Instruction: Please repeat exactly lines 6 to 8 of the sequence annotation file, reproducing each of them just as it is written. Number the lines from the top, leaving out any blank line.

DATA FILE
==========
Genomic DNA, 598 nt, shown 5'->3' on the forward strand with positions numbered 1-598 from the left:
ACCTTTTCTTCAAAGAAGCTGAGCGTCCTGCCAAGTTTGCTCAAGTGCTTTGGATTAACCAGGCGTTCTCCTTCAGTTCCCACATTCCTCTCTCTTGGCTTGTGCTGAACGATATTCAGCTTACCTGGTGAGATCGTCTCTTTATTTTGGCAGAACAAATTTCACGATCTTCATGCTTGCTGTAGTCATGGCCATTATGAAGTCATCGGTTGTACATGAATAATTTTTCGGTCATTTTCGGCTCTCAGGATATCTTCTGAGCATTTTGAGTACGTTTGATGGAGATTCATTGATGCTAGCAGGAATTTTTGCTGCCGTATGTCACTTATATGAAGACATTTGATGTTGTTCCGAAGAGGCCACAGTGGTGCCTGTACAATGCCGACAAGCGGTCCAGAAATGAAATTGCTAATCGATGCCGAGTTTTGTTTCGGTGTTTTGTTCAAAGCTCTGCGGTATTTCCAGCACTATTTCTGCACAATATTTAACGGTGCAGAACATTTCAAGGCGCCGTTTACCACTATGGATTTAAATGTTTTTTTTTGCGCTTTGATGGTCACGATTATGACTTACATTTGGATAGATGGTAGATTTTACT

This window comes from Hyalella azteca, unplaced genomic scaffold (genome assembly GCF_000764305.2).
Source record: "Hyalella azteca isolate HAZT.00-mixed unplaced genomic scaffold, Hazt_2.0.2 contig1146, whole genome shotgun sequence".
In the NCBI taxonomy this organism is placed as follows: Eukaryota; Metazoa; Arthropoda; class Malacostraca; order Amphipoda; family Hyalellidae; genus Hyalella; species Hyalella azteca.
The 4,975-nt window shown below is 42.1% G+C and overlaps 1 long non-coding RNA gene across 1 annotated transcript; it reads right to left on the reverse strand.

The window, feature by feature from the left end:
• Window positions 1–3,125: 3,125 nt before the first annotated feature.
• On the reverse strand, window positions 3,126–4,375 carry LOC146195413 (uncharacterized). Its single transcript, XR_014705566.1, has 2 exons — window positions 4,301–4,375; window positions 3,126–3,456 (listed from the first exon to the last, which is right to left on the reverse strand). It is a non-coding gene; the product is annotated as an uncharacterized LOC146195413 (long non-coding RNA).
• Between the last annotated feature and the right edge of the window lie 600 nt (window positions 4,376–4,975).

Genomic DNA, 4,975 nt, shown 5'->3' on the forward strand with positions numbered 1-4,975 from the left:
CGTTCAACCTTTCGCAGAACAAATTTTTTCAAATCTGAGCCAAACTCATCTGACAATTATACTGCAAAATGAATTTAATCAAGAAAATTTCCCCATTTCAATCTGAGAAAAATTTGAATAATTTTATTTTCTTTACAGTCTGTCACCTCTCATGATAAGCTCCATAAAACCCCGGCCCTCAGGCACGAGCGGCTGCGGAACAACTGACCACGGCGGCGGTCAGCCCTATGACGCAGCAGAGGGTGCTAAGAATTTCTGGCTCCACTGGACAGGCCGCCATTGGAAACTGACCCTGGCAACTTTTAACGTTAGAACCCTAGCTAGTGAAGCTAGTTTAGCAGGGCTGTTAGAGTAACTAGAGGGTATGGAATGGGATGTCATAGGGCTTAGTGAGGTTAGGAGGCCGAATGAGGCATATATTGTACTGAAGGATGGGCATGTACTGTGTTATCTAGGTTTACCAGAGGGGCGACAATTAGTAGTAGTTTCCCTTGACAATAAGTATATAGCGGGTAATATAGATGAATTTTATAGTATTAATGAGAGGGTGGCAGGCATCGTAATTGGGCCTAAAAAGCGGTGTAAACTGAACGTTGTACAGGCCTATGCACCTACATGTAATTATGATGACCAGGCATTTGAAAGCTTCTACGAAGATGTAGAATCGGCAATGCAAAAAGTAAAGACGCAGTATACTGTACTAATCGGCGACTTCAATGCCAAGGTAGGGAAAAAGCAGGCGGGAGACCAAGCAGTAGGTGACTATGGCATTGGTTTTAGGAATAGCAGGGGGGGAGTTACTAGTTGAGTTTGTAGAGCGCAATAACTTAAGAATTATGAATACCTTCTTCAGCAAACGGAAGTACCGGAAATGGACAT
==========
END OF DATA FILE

The 4,975-nt window shown below is 42.1% G+C and overlaps 1 long non-coding RNA gene across 1 annotated transcript; it reads right to left on the reverse strand.

The window, feature by feature from the left end:
• Window positions 1–3,125: 3,125 nt before the first annotated feature.